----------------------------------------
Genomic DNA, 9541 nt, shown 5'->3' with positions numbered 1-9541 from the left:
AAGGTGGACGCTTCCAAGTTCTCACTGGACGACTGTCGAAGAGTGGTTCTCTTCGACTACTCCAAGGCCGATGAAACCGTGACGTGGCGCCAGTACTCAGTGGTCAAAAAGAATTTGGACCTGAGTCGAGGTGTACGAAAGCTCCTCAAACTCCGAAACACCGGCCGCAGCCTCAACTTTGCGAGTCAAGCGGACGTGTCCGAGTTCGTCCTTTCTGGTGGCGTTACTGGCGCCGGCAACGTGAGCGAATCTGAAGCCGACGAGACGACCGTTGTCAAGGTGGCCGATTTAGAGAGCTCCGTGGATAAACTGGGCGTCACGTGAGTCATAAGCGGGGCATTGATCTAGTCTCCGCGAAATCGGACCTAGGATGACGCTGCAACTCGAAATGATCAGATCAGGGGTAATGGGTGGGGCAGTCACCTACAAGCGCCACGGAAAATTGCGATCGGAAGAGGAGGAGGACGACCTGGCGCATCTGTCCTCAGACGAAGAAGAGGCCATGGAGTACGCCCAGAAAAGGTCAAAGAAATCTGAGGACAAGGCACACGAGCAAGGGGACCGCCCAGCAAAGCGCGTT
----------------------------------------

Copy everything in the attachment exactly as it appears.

Genomic DNA, 9541 nt, shown 5'->3' with positions numbered 1-9541 from the left:
AAGGTGGACGCTTCCAAGTTCTCACTGGACGACTGTCGAAGAGTGGTTCTCTTCGACTACTCCAAGGCCGATGAAACCGTGACGTGGCGCCAGTACTCAGTGGTCAAAAAGAATTTGGACCTGAGTCGAGGTGTACGAAAGCTCCTCAAACTCCGAAACACCGGCCGCAGCCTCAACTTTGCGAGTCAAGCGGACGTGTCCGAGTTCGTCCTTTCTGGTGGCGTTACTGGCGCCGGCAACGTGAGCGAATCTGAAGCCGACGAGACGACCGTTGTCAAGGTGGCCGATTTAGAGAGCTCCGTGGATAAACTGGGCGTCACGTGAGTCATAAGCGGGGCATTGATCTAGTCTCCGCGAAATCGGACCTAGGATGACGCTGCAACTCGAAATGATCAGATCAGGGGTAATGGGTGGGGCAGTCACCTACAAGCGCCACGGAAAATTGCGATCGGAAGAGGAGGAGGACGACCTGGCGCATCTGTCCTCAGACGAAGAAGAGGCCATGGAGTACGCCCAGAAAAGGTCAAAGAAATCTGAGGACAAGGCACACGAGCAAGGGGACCGCCCAGCAAAGCGCGTT